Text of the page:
At a time when the nation is on the boil over rising crimes against women, especially brutal rapes, Tamil Nadu is grappling with infrastructure and staff crunch issues for its women’s helpline 181, the primary safety option for women at risk.
A source from the Department of Social Welfare and Nutritious Meal Programme, Tamil Nadu, told The Federal that the helpline needs a huge fillip.
At the moment, the helpline is fraught with issues like high attrition rate among the staff and limited infrastructure in terms of space and phone connections, besides calls getting dropped often.
The helpline, launched in December 2018 with a budget of ₹51.51 lakh, began operations with a 12-member staff, but its strength fell to six women, who now man the facility 24×7 on three shifts.
But there is hope that this will all change.
“We will be receiving ₹12.6 crore allotted as part of Nirbhaya Funds which can be used for strengthening the woman helpline,” the source from the department says, adding that they are planning to completely scale up.
Harassment, violence most reported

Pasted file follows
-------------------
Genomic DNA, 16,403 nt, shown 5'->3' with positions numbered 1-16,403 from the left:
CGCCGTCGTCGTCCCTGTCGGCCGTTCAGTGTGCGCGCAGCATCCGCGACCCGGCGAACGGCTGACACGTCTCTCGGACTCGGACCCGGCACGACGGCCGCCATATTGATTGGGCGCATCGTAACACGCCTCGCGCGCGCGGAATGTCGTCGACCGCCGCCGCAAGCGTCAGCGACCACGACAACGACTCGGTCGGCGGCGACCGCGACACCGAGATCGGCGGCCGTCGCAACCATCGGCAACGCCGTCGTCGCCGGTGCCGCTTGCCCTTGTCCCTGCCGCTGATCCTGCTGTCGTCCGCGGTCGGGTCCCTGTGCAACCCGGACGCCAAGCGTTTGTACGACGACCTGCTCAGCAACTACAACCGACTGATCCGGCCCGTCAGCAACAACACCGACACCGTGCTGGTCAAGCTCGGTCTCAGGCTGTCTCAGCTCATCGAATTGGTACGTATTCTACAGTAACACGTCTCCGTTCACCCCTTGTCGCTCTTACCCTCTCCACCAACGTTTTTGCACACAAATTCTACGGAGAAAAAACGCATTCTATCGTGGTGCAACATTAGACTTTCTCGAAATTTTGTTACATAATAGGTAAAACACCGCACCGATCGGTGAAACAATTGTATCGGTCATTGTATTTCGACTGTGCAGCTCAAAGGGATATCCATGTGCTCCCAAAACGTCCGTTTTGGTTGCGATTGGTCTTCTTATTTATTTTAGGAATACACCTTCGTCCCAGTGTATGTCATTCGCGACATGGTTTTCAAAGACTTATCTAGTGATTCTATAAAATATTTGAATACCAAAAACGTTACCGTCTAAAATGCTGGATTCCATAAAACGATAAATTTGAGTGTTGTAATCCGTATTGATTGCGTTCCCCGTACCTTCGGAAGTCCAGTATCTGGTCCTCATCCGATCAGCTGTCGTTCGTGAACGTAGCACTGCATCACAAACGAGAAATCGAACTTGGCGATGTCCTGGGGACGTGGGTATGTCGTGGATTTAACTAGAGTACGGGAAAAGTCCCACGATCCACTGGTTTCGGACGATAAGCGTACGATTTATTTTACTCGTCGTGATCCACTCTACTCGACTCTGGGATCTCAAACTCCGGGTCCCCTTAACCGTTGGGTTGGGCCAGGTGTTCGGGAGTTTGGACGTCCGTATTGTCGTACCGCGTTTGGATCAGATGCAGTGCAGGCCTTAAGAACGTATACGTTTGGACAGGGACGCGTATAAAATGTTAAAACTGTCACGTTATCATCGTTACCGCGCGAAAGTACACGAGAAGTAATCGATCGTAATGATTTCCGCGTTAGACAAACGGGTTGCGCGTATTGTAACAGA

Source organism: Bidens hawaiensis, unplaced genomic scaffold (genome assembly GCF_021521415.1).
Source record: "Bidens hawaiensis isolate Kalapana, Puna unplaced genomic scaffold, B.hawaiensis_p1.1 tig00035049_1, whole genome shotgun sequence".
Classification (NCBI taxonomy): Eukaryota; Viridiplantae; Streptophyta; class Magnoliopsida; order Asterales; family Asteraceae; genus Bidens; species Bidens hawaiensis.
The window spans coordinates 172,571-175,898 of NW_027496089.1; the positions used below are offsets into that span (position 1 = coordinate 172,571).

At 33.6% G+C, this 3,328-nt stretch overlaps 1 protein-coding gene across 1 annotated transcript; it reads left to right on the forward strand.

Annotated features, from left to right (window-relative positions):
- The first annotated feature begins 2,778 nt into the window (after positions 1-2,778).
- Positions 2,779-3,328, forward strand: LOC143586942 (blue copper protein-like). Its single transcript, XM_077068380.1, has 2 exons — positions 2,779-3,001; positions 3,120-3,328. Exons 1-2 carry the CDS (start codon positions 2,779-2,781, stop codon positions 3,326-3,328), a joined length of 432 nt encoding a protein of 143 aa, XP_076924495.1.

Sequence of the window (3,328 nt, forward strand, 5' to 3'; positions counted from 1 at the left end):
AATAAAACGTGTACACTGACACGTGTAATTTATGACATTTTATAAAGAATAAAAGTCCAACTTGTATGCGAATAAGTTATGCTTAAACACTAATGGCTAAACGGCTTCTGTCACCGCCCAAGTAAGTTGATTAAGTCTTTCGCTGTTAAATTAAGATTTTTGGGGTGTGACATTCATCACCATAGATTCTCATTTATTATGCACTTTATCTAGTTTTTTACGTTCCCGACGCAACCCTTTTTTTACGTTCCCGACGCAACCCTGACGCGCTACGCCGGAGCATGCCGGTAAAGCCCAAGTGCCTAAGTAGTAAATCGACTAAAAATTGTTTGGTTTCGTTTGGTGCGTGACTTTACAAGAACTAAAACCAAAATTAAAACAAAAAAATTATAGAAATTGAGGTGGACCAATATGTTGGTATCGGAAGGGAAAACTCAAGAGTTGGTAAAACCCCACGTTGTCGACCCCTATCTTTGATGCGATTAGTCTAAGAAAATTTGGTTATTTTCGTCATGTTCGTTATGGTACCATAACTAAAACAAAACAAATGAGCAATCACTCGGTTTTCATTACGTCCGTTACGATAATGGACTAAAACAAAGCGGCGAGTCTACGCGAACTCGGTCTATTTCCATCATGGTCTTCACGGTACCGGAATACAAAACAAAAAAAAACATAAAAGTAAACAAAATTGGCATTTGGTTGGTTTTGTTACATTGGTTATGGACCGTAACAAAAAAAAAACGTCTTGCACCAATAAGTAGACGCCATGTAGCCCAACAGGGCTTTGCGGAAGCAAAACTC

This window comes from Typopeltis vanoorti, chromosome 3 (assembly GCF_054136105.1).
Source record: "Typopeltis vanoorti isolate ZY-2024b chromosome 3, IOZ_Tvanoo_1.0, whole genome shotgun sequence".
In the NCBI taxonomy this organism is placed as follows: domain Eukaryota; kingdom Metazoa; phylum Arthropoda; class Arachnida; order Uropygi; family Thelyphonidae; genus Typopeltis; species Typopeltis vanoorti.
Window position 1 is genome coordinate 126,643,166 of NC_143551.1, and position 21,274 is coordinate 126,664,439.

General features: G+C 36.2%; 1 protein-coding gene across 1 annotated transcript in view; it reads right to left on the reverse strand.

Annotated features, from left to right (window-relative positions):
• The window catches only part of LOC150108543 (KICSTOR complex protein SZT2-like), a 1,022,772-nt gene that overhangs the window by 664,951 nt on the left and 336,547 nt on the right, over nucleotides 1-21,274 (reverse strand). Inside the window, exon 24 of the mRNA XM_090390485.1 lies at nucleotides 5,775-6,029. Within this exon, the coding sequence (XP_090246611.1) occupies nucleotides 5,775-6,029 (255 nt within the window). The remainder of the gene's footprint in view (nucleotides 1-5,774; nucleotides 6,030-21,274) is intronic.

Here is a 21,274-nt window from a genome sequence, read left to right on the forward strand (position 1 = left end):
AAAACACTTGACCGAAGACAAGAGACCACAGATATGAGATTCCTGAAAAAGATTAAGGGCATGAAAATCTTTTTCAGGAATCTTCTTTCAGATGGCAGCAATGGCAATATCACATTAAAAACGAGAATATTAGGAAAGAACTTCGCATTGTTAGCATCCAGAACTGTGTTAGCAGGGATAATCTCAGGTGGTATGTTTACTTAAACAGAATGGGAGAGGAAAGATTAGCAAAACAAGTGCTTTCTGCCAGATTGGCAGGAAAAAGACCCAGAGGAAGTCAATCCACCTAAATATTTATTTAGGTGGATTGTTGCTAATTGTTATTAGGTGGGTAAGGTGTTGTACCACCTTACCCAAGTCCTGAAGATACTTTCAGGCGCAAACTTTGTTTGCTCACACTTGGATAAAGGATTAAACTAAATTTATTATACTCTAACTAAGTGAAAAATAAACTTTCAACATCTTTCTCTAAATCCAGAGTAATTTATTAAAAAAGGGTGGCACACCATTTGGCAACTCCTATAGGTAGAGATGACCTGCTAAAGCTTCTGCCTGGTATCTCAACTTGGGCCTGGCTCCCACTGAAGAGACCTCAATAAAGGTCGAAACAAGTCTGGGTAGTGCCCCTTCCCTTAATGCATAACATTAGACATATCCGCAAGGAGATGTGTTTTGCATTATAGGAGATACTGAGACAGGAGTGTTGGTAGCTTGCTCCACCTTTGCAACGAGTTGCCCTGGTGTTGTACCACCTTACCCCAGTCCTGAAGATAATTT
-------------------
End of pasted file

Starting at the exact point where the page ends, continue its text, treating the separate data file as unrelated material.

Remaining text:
The helpline has received most calls for harassment and violence, indicating that it is the most frequently reported issue.
Out of the 10,000-odd calls made to the helpline since its launch, 2,144 were in this category. Relationship and marriage problems came second with 1,676 calls and crime-related incidents triggered 1,259 calls. The rest were made for rescues and emergencies, child-related crimes, legal disputes and schemes-related calls.
The source points out that operating alongside 108, the state health helpline, will be a more viable option.
Police app not popular
On the other hand, the state police’s Kavalan SOS app which was launched last year by the state police too has found few takers due to lack of awareness, according to police sources.
The app which is available on both Android and iPhone platforms has a paltry three lakh users, says Prem Anand Sinha, additional commissioner of police, Chennai (South).
“We see a similar pattern on social networking sites like Twitter, where we (police accounts or pages) have very few followers as compared to the police force in other states,” he says.
The Kavalan SOS app guarantees police response within five minutes as soon the SOS button in it is pressed, which also activates the camera and microphone in the user’s phone.
The app sends a few seconds of the video and audio recording after activating the GPS automatically. “The recordings, which are sent to the control room, can be of help during investigations,” the officers explain.
Sinha, however, admits that a lot has to be done to create more awareness. “There is a lot of reluctance too on the part of the public when it comes to using technology. We are looking at launching a huge campaign to ensure that women download the app by directing the campaign at educational institutions, IT industry and workplaces where women are employed in huge numbers, apart from women’s hostels.”